The Barack Obama who went to Wall Street last week to ask investment bankers to support new financial regulations had little in common with the fire-breathing Franklin D. Roosevelt of 1936 who denounced "financial monopoly, speculation, reckless banking," and added pungently, "I welcome their hatred."
This wasn't even the Barack Obama of a few months ago who denounced "fat-cat bankers" for awarding themselves bonuses after being saved by government bailouts. "Shameful," he said then.
Instead, last week's Wall Street Obama was conciliatory, flattering the fat cats in his audience as "titans of industry" and asking for their help.
"I urge you to join me not only because it is in the interest of your industry," he said, "but also because it's in the interest of your country."
It was a practical pitch rather than a call to patriotic duty. And it was a reflection of why Obama is heading toward a legislative victory on financial regulatory reform: He's doing what he does best, building alliances among seemingly opposing forces around a politically pragmatic, if imperfect, compromise.
Only a month ago, in the aftermath of the bruising partisan battle over healthcare and the tumult of the "tea party" backlash, the ideal of bipartisan legislation looked dead in Washington. Republicans thought they were on a roll; there was no percentage in any compromise with Obama.
But financial regulation has abruptly changed that equation. Republican senators, including Southern conservatives such as Richard Shelby of Alabama and Bob Corker of Tennessee, want a bill they can vote for and are negotiating avidly with their Democratic colleagues to that end.
What's made this debate so different from healthcare? Three things.
First, imposing tougher regulations on Wall Street is widely popular among all voters, not just Democrats. A Pew Research poll released last week found that while most Americans think Washington has "gone too far" in regulating business, they make one important exception: They want more regulation of Wall Street. Even some investment bankers agree that more regulation could be a good thing.
Second, Republican leader Mitch McConnell of Kentucky offered up the tea-party remedy for collapsing banks — "Let them fail!" — and it flopped. Members of his own caucus weren't ready to welcome that much potential chaos into the marketplace.
Third, Obama and his allies, including Senate Banking Committee Chairman Christopher Dodd of Connecticut, have played their hand well. They've warned Wall Street that resisting all new regulation would be folly given the public anger at the fat cats' outlandish profits. But they've also watered down regulatory proposals to make them more palatable to the handful of Republican senators whose support they need.
There's always been widespread agreement on most of the fundamental pieces of financial reform — another important contrast with the healthcare debate. Everyone agrees that banks and other major financial institutions should be restrained from taking so much risk that they become vulnerable to financial bubbles. Everyone agrees that there should be better monitoring to identify "systemic risks" before they explode. Almost everyone agrees that most trading in derivatives, the unregulated bets that got many institutions in trouble, should be moved onto exchanges and made more transparent. And almost everyone agrees that there should be a consumer financial protection agency to help ordinary people avoid pitfalls and scams.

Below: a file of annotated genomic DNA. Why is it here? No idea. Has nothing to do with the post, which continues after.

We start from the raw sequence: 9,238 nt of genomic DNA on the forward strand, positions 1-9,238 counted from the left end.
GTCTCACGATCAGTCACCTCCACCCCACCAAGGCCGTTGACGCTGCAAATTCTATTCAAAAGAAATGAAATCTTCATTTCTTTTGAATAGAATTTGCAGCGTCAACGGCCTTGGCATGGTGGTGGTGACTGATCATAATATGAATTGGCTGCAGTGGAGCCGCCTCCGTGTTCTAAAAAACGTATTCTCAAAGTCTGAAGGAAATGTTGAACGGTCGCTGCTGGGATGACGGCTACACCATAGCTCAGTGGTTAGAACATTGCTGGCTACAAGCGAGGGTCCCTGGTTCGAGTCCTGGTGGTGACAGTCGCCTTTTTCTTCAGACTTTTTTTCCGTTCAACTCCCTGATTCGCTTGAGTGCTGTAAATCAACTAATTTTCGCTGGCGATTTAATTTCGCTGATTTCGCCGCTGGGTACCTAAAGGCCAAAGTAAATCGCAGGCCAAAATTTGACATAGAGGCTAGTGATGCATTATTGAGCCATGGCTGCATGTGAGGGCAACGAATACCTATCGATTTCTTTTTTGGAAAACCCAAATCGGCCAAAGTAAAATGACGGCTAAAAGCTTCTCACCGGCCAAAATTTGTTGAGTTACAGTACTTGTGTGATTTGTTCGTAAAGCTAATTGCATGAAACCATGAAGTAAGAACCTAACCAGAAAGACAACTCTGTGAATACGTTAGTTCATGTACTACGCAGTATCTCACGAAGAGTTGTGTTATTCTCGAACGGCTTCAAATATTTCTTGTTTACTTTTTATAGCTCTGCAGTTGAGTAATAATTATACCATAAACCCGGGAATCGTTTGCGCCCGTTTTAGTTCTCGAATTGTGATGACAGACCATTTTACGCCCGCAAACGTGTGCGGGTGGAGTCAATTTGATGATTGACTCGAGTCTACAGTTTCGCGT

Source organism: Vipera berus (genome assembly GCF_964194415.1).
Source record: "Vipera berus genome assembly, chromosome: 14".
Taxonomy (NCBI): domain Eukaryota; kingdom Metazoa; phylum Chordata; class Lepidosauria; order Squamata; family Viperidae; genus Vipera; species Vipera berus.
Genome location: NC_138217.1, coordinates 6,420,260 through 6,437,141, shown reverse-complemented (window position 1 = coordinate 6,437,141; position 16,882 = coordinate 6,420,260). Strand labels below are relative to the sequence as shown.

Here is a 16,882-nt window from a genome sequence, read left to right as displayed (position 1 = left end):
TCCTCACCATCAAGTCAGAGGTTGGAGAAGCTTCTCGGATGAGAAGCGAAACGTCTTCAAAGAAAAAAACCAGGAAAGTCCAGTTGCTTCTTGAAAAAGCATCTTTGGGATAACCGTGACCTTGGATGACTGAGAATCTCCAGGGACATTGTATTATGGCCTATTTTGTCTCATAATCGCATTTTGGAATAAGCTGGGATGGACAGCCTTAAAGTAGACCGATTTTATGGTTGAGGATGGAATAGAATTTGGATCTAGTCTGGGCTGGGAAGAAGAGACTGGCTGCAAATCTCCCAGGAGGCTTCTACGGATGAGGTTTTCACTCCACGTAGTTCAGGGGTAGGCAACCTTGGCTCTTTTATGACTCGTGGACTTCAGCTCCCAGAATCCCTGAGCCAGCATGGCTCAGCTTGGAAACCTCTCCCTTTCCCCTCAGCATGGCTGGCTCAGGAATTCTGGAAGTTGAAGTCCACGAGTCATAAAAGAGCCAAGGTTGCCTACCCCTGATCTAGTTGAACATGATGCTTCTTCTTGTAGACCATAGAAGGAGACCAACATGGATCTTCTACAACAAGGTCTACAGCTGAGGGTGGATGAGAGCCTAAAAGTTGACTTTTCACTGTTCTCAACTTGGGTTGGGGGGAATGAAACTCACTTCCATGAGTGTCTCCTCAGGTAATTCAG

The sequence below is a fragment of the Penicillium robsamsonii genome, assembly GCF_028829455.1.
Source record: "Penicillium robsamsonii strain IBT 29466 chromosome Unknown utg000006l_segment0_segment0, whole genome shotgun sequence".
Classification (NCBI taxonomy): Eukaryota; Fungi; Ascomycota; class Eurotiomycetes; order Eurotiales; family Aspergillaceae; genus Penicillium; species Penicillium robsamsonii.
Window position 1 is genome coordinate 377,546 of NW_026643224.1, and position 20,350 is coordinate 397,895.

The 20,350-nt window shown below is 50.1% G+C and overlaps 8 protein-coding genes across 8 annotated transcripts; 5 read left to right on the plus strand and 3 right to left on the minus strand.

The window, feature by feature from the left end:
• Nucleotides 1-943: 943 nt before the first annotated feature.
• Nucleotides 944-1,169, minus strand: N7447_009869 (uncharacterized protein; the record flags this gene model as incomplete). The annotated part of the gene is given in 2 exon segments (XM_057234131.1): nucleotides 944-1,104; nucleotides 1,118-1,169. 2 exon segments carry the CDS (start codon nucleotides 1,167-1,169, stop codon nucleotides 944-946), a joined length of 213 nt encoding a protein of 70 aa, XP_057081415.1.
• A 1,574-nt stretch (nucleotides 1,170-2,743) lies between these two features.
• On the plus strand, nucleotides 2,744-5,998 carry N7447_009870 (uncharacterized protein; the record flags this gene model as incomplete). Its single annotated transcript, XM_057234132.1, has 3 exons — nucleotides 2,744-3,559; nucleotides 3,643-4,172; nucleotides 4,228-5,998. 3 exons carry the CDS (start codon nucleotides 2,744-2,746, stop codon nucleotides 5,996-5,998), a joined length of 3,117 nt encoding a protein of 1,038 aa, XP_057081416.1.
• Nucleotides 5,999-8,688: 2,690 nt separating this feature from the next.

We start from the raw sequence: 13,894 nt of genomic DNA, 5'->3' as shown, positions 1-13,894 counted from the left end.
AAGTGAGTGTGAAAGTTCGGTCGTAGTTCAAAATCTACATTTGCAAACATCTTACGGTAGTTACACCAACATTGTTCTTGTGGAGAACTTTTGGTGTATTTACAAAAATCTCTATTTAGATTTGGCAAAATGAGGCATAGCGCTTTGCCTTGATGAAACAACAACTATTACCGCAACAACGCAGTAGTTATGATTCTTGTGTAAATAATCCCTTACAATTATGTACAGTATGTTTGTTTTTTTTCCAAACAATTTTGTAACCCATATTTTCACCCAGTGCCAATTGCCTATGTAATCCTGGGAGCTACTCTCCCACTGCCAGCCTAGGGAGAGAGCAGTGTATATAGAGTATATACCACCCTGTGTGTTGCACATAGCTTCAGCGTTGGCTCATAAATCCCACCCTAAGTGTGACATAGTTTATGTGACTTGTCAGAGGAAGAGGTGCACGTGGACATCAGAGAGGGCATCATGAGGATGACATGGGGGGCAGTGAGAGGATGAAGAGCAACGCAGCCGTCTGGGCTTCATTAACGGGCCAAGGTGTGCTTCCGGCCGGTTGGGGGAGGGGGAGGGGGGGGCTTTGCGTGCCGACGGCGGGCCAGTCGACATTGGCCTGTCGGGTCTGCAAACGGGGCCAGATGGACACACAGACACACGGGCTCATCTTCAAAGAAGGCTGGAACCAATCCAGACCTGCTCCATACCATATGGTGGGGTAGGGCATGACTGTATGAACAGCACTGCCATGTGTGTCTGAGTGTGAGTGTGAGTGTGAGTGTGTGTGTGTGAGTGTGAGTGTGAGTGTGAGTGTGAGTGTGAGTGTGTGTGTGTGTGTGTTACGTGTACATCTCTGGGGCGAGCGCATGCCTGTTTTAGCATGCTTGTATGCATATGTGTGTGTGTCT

The debate, of course, is over how to accomplish those ends. The bill Dodd is moving through the Senate would put most of those problems in the hands of existing regulators, mainly the Federal Reserve. The bill the House passed last year, written mostly by Rep. Barney Frank (D-Mass.), is tougher; where Dodd would let the Fed set capital requirements, for example, Frank would write them into law. Frank's approach may be too rigid, but Dodd's, which Obama has essentially endorsed, relies heavily on the same regulators who failed last time.
Dodd's bill, for example, would put the job of monitoring systemic risks in the hands of a "council of regulators" drawn from the Fed, the Securities and Exchange Commission and other existing agencies. But will the regulators really be willing to criticize the agencies they work for?
It's also not clear that either of these bills solves the problem of "too big to fail" — the dilemma of either bailing out a big firm on the verge of collapse, or risking a greater crisis if you don't. Both bills try to head off those risks, but neither actually requires banks to get small enough that their failure won't matter. There is a bill for that, proposed by two Senate liberals, Sherrod Brown of Ohio and Ted Kaufman of Delaware, but it's not going anywhere.
Instead, when Obama promised Thursday that his proposals would "put a stop to taxpayer-funded bailouts," it was a carefully crafted phrase. If there are any government-run financial rescue operations in the future, the administration says, they should be funded by the financial industry — and they shouldn't be bailouts but "breakups" that liquidate the failing firm and fire its executives.
Obama's approach, as with healthcare reform, is incremental. It tries to bring everyone into the room, bankers and health insurance companies alike. It doesn't scrap the institutions that created the problem; it builds on them.
So he isn't the populist FDR of 1936; he isn't even the reformist FDR of 1933, who (as Obama noted on Thursday) established the Federal Deposit Insurance Corp. in defiance of the horrified bankers of the day. Maybe it's time to give the FDR analogy a rest.